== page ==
Passengers, Seaports, Captains
SS John L. Stephens
Arrive San Francisco
July 2, 1854
SS John L. Stephens
Captain R. H. Pearson
The P. M. steamer John L. Stephens, R. H. Pearson, Commander, arrived at 3 o'clock this morning, bringing dates from New York to the 5th of June, New Orleans 6th, and from Liverpool and London to the 20th May.
Her news is of the highest importance.
Among the arrivals by the Stephens are Col. Henley Postmaster in this city; Hon. John H. Baird, John A. Morrison, Esq., with his lady. Edward Toby, Purser Geo. H. Davis, and other well known citizens of California. M. Strakosch, the celebrated pianist and composer, also arrived by the Stephens.
P. M. steamer John L. Stephens, R. H. Pearson, Commander, left San Francisco for Panama on Thursday, June 1st, and 7 o'clock P.M. 21, at 1 a.m., passed steamer Sierra Nevada for San Juan; 4th off Cerros Island, lost sight of her astern. 5th at 2 P.M., arrived off the harbor of Acapulco, were boarded by a boat from the Mexican man-of-war Santa Anna, and were informed that the blockade being again in force, we could not enter the port; detained four hours while communicating with this vessel, and proceeded on the voyage at 6 P.M. Not being able to enter Acapulco to obtain a supply of coal, the Stephens did not make her usual time thence to Panama. Arrived at Panama at 7 A.M., on the 14th; found in port steamer Yankee Balde, arrived four hours previously, she having passed Acapulco during the detention of the Stephens.
Left Panama, with the mails and 565 passengers on Saturday, June 17th at 3:30 P.M. Left in port steamer Yankee Blade, receiving her passengers, to sail in about two hours. The health of the Isthmus continues good. The Railroad is completed to within two miles of the Summit, and on this side nearly to the Cardenas River.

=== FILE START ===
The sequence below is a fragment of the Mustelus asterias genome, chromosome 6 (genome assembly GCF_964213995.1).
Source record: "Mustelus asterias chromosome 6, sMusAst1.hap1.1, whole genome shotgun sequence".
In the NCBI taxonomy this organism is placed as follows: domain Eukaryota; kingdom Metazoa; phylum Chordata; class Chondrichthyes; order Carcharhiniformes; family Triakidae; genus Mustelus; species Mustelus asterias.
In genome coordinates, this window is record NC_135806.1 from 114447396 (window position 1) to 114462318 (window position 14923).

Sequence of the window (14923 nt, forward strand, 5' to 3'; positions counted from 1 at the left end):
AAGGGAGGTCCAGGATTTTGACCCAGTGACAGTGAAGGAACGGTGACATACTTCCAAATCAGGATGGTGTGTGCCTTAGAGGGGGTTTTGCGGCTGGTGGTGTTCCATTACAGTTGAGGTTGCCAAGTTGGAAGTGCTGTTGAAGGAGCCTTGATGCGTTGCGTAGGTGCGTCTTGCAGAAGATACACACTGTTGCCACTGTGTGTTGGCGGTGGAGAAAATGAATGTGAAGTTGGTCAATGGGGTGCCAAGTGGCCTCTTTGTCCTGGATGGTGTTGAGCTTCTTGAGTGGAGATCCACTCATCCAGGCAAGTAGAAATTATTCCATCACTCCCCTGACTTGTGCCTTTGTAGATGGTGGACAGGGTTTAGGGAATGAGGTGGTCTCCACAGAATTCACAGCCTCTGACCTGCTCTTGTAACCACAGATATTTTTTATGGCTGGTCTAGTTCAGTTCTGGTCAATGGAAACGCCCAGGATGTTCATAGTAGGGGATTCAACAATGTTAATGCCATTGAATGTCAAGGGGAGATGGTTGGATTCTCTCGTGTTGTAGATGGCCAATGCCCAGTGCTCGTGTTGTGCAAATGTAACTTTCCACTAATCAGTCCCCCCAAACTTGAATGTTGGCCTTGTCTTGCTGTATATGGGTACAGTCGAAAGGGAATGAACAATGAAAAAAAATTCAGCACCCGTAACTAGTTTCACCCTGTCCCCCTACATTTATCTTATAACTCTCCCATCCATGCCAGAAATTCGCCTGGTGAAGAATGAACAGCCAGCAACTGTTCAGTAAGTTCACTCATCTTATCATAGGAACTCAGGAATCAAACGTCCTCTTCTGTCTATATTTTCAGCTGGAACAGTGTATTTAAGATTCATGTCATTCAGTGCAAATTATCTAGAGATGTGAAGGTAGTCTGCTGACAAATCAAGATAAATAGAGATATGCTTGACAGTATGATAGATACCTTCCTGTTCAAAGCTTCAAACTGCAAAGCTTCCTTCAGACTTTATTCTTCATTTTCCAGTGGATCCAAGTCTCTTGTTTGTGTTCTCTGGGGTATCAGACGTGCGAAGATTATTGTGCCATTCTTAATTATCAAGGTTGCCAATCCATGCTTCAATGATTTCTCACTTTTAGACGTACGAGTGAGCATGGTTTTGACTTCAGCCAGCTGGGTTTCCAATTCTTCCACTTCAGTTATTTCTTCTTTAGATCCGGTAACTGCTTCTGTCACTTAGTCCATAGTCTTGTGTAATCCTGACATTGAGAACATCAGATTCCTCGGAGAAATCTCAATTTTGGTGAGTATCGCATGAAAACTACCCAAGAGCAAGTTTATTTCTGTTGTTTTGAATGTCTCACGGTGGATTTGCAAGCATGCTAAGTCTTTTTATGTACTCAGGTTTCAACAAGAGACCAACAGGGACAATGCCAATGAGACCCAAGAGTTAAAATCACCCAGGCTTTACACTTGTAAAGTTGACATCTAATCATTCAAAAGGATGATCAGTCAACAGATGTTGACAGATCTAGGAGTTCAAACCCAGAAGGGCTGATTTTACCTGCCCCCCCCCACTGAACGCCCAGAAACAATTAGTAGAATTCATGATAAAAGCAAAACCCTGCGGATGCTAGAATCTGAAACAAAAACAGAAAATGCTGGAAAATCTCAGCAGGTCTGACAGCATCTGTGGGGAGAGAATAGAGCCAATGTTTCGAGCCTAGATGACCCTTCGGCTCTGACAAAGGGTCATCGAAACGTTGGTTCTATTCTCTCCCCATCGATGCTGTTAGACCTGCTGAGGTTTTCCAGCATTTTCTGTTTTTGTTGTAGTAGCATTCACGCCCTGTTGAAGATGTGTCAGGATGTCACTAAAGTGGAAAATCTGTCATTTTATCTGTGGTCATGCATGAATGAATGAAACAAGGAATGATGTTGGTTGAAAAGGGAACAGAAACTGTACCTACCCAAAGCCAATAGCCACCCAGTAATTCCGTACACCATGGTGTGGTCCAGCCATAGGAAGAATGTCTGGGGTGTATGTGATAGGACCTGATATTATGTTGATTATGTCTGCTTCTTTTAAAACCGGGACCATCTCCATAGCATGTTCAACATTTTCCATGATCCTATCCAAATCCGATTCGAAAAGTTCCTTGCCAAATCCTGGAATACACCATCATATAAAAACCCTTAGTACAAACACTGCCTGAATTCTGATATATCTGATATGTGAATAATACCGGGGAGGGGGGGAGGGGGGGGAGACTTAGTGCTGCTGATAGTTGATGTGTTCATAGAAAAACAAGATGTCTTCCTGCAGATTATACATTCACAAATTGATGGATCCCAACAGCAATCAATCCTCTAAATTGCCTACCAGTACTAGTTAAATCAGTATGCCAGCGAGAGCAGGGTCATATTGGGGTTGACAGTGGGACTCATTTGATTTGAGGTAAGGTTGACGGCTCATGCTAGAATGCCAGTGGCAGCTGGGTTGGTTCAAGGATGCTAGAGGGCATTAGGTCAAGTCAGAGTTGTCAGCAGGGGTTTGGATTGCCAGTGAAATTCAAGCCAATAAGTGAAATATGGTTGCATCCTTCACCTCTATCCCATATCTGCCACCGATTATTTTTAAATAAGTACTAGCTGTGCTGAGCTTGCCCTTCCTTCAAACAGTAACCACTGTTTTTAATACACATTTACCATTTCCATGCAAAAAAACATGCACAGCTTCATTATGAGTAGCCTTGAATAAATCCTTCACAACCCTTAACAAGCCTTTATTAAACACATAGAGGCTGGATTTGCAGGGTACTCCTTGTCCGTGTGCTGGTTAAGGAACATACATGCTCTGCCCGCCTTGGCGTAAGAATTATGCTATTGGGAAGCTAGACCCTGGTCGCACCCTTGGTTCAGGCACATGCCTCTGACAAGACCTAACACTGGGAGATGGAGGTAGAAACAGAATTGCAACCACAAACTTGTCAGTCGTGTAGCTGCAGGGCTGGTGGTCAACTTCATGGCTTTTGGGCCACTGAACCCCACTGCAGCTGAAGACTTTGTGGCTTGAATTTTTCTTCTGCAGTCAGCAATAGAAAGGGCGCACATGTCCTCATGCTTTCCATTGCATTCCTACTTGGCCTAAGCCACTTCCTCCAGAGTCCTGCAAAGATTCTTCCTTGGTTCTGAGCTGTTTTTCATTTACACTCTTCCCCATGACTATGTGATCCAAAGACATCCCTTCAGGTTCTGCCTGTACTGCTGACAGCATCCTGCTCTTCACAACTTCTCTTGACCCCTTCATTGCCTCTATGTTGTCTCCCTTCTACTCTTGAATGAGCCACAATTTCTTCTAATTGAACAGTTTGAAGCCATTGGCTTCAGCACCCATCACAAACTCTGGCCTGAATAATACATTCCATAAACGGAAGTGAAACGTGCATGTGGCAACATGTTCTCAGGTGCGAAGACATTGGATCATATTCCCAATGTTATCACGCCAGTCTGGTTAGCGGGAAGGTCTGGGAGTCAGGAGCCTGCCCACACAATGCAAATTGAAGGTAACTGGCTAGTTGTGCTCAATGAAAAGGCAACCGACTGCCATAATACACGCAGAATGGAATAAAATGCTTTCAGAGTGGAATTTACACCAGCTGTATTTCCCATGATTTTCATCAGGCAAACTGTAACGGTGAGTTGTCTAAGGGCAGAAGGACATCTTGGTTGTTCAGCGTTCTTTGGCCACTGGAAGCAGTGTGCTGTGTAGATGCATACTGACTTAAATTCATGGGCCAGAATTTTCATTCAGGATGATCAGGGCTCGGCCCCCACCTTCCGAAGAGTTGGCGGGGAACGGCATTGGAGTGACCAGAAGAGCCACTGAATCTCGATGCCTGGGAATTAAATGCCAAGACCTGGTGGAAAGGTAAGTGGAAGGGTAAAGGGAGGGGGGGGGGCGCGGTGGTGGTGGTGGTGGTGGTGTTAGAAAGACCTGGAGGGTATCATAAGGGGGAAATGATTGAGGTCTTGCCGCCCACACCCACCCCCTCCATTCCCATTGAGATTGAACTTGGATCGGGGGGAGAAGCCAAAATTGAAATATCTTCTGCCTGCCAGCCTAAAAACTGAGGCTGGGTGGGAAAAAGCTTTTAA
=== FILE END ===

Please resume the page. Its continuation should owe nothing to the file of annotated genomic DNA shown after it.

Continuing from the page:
On the 23d at 6:30 A.M., arrived at Acapulco. Found in port U.S. ship Portsmouth, which arrived from Mazatlan on the 6th. Upon the appearance, on the 8th, of the Mexican blockading vessel, Capt. Dornin went outside and requested the commander to permit the steamers to enter the port for coal and provisions. On this being refused, he gave notice that the Portsmouth would convoy all American steamers in and out of Acapulco. The next day, the Mexican left for Mazatlan.
Acapulco again Blockaded
It will be seen by the following memoranda from Purser Goddard that the port of Acapulco is again blockaded by the naval forces of Santa Anna:
The Mammoth Book of Life Before the Mast:
Sailors' Eyewitness Stories from the Age of Fighting Ships
Jon E. Lewis, Editor
Firsthand accounts of the real-life naval adventures behind the popular historical sagas of Patrick O'Brian and C. F. Forester. Twenty true-life adventures capture the glory and gore of the great age of naval warfare from the late eighteenth to the early nineteenth century -- the age of the French Revolutionary War, the Napoleonic Wars, and the War of 1812 -- when combat at sea was won by sheer human wit, courage, and endurance. Culled from memoirs, diaries, and letters of celebrated officers as well as sailors, the collection includes accounts of such decisive naval engagements as Admiral Horatio Nelson's on the Battle of the Nile in 1798 or Midshipman Roberts' on the Battle of Trafalgar in 1805 and also offers glimpses into daily hardships aboard a man-of-war: scurvy, whippings, storms, piracy, press gangs, drudgery, boredom, and cannibalism.
Life of a Sailor (Seafarers' Voices)
Chamier went to sea in 1809 as an officer in the Royal Navy. Like his contemporary, Captain Frederick Marryat, he enjoyed a successful literary career and is remembered for his naval novels. This book, his first, is usually catalogued as fiction, although it is an exact account of his naval experiences, with every individual, ship, and event he described corroborated by his service records. Told with humor and insight, it is considered an authentic account of a young officer's service. From anti-slavery patrols off Africa to punitive raids on the American coast during the War of 1812, Chamier provides details of many lesser-known campaigns. His descriptions of British naval operations in America, which reflected his objection to bringing the war to the civilian population, were highly criticized by his seniors.
Great Stories of the Sea & Ships
N. C. Wyeth
High-seas adventures showcasing showcases the fiction of such classic writers as Daniel Defoe, Jules Verne, and Jack London, and also historic first-person narratives including Christopher Columbus’ own account of his voyage in 1492. Vivid tales of heroic naval battles and dangerous journeys of exploration to the stories of castaways and smugglers. The variety of works includes “The Raft of Odysseus,” by Homer; Hans Christian Andersen’s “The Mermaid”; “The Specksioneer,” by Elizabeth Gaskell; Washington Irving’s “The Phantom Island”; and “Rounding Cape Horn,” by Herman Melville. Eighteen black and white illustrations by Peter Hurd.